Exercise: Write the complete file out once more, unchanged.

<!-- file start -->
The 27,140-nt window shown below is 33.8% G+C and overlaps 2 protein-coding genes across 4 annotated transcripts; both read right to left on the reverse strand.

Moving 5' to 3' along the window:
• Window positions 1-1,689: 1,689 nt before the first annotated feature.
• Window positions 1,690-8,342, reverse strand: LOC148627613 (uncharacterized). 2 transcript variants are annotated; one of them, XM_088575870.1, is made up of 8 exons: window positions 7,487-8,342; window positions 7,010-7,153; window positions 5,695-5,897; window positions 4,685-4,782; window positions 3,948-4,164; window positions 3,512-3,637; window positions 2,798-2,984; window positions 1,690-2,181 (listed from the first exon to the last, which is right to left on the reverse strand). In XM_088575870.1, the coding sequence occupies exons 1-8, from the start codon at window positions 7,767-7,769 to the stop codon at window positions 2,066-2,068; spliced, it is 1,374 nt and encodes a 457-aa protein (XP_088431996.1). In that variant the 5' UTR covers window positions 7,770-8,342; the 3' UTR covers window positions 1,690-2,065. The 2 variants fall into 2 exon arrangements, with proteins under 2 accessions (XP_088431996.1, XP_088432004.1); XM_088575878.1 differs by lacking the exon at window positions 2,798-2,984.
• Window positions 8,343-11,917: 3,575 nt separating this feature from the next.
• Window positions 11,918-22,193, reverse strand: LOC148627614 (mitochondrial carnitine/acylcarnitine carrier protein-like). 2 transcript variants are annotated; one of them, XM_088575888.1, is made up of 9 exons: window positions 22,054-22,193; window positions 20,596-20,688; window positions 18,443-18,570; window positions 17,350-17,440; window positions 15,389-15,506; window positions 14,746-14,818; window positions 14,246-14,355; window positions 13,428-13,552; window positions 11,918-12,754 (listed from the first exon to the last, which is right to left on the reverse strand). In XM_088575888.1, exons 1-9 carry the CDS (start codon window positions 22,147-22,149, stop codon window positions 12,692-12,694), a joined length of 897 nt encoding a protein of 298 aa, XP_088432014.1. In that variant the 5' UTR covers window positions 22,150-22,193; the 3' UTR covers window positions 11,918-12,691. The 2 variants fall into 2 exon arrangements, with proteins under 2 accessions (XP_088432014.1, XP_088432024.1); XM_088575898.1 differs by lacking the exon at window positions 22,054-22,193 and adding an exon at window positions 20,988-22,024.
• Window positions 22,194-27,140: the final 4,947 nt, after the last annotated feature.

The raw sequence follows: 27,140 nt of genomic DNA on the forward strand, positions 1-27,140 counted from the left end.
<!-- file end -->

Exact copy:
The 27,140-nt window shown below is 33.8% G+C and overlaps 2 protein-coding genes across 4 annotated transcripts; both read right to left on the reverse strand.

Moving 5' to 3' along the window:
• Window positions 1-1,689: 1,689 nt before the first annotated feature.
• Window positions 1,690-8,342, reverse strand: LOC148627613 (uncharacterized). 2 transcript variants are annotated; one of them, XM_088575870.1, is made up of 8 exons: window positions 7,487-8,342; window positions 7,010-7,153; window positions 5,695-5,897; window positions 4,685-4,782; window positions 3,948-4,164; window positions 3,512-3,637; window positions 2,798-2,984; window positions 1,690-2,181 (listed from the first exon to the last, which is right to left on the reverse strand). In XM_088575870.1, the coding sequence occupies exons 1-8, from the start codon at window positions 7,767-7,769 to the stop codon at window positions 2,066-2,068; spliced, it is 1,374 nt and encodes a 457-aa protein (XP_088431996.1). In that variant the 5' UTR covers window positions 7,770-8,342; the 3' UTR covers window positions 1,690-2,065. The 2 variants fall into 2 exon arrangements, with proteins under 2 accessions (XP_088431996.1, XP_088432004.1); XM_088575878.1 differs by lacking the exon at window positions 2,798-2,984.
• Window positions 8,343-11,917: 3,575 nt separating this feature from the next.
• Window positions 11,918-22,193, reverse strand: LOC148627614 (mitochondrial carnitine/acylcarnitine carrier protein-like). 2 transcript variants are annotated; one of them, XM_088575888.1, is made up of 9 exons: window positions 22,054-22,193; window positions 20,596-20,688; window positions 18,443-18,570; window positions 17,350-17,440; window positions 15,389-15,506; window positions 14,746-14,818; window positions 14,246-14,355; window positions 13,428-13,552; window positions 11,918-12,754 (listed from the first exon to the last, which is right to left on the reverse strand). In XM_088575888.1, exons 1-9 carry the CDS (start codon window positions 22,147-22,149, stop codon window positions 12,692-12,694), a joined length of 897 nt encoding a protein of 298 aa, XP_088432014.1. In that variant the 5' UTR covers window positions 22,150-22,193; the 3' UTR covers window positions 11,918-12,691. The 2 variants fall into 2 exon arrangements, with proteins under 2 accessions (XP_088432014.1, XP_088432024.1); XM_088575898.1 differs by lacking the exon at window positions 22,054-22,193 and adding an exon at window positions 20,988-22,024.
• Window positions 22,194-27,140: the final 4,947 nt, after the last annotated feature.

The raw sequence follows: 27,140 nt of genomic DNA on the forward strand, positions 1-27,140 counted from the left end.